stream hydrology field lab

Anne Carey, The Ohio State University
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Initial Publication Date: June 11, 2014 | Reviewed: June 24, 2014


In this lab we take a brief field trip to Adena Brook, a first order tributary of the Olentangy River in central Ohio. We observe the stream, its setting, its bedrock, determine some stream velocity profiles, and measure some basic chemical and physical properties of the stream water.

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This field lab is one lab in an undergraduate majors course in Geomorphology that is part of the core curriculum in our Earth Sciences BS track in Earth System Science and is an elective in our other four tracks (Geological Sciences, Geophysics, Petroleum Geology). The course is also required of Physical Geography majors and can serve as a technical elective for some engineering majors (e.g., Civil Engineering, Agricultural Engineering).

Skills and concepts that students must have mastered

Topics covered during lectures earlier in the semester, before this lab, include climate and geomorphological processes, tectonic geomorphology, weathering and soils, glaciers and mass movement, the role of water in land scales, stream hydrology, and sediment transport.

How the activity is situated in the course

This lab it is a stand-alone exercise that is typically conducted about halfway through the semester and serves as one of approximately 12 labs conducted during the semester.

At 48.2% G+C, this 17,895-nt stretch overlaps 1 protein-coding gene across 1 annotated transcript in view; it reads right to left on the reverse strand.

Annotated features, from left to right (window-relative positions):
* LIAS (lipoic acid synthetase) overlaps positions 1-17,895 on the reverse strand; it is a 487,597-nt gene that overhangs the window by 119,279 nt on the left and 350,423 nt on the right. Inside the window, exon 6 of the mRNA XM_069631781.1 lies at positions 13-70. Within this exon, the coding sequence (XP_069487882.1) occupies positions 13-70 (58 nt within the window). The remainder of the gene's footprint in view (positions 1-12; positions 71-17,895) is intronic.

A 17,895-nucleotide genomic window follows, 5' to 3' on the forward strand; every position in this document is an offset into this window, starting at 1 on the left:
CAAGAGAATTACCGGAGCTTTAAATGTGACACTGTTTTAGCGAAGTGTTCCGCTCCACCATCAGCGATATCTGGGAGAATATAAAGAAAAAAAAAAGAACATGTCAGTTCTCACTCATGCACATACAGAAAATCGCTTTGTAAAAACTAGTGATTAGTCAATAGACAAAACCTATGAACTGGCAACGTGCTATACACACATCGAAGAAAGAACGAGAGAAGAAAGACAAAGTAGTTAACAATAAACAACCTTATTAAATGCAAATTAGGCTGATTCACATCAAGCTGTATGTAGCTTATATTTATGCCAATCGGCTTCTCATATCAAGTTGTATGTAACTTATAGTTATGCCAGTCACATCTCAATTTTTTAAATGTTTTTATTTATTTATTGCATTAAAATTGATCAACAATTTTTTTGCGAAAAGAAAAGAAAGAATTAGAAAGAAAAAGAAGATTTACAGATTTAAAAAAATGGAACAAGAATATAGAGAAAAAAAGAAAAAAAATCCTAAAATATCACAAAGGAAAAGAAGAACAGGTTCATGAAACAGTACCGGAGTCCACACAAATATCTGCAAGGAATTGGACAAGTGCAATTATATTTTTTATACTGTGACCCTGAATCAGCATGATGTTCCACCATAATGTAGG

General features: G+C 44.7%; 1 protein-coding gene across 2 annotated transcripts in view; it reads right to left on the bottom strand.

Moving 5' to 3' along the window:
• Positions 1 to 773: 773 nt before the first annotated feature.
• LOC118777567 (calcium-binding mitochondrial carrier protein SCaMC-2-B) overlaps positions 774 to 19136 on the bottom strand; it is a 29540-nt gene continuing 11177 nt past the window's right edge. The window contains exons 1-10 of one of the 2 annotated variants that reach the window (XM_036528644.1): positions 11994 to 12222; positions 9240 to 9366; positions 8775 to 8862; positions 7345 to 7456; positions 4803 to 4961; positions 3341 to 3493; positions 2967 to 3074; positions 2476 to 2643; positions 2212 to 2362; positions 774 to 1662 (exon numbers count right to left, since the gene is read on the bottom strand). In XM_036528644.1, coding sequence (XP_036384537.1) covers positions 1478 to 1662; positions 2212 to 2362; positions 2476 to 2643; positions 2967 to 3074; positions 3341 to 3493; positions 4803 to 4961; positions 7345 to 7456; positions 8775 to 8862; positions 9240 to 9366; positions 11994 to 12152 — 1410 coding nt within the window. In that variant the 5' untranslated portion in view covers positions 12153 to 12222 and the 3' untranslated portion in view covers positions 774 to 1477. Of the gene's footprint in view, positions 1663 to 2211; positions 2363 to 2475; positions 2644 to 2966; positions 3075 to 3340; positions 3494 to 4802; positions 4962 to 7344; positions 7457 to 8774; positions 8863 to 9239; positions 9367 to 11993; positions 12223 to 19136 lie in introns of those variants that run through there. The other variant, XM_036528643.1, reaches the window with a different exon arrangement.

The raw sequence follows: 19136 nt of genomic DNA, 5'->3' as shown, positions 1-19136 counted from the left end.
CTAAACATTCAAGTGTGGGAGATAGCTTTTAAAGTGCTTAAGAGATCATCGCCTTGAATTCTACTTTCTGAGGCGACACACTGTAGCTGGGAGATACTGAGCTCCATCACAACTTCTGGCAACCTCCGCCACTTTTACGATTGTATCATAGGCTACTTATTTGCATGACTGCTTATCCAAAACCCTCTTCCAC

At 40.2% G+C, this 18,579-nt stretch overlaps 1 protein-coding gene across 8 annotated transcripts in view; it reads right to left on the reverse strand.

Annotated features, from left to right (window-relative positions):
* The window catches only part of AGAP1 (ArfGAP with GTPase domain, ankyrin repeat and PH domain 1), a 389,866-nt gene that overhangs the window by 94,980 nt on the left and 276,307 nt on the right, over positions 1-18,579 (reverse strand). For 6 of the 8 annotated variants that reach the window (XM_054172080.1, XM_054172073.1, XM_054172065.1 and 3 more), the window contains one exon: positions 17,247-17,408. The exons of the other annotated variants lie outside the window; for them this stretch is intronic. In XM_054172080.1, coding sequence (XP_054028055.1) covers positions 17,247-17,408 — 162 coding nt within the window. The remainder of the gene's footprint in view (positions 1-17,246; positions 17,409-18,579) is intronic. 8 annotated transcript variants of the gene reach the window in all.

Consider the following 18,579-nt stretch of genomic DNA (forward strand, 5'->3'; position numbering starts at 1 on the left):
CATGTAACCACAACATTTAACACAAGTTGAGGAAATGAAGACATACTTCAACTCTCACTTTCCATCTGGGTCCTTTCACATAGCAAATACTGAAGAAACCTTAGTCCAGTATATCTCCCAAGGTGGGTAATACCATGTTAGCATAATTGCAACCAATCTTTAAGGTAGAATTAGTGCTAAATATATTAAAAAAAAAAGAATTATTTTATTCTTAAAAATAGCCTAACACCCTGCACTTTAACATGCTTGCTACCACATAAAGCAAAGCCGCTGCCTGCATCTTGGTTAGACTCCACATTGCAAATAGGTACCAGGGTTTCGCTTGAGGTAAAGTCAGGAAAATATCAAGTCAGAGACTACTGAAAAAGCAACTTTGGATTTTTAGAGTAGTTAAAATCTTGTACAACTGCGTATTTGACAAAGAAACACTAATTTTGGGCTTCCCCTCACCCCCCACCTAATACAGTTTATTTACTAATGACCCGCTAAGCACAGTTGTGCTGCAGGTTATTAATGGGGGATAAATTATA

Content/concepts goals for this activity

Vertical velocity profiles. Velocity variations at different locations across a stream. Laminar flow. Turbulent flow.

Higher order thinking skills goals for this activity

Data analysis. Calculations using measured stream data.

Other skills goals for this activity

Data collection. Doppler current meter operation. Use of field meter (pH, DO, conductivity, temperature).

Description and Teaching Materials

Laboratory exercise provided to the students is attached as a Word file.
Student handout for stream hydrology field lab (Microsoft Word 2007 (.docx) 93kB Jun11 14)

Teaching Notes and Tips

The stream I use is typically at base flow and is easily waded. Students are typically surprised that a slowly flowing stream is fully turbulent.


The common dataset collected during the lab means all students should determine the same instantaneous discharge.

References and Resources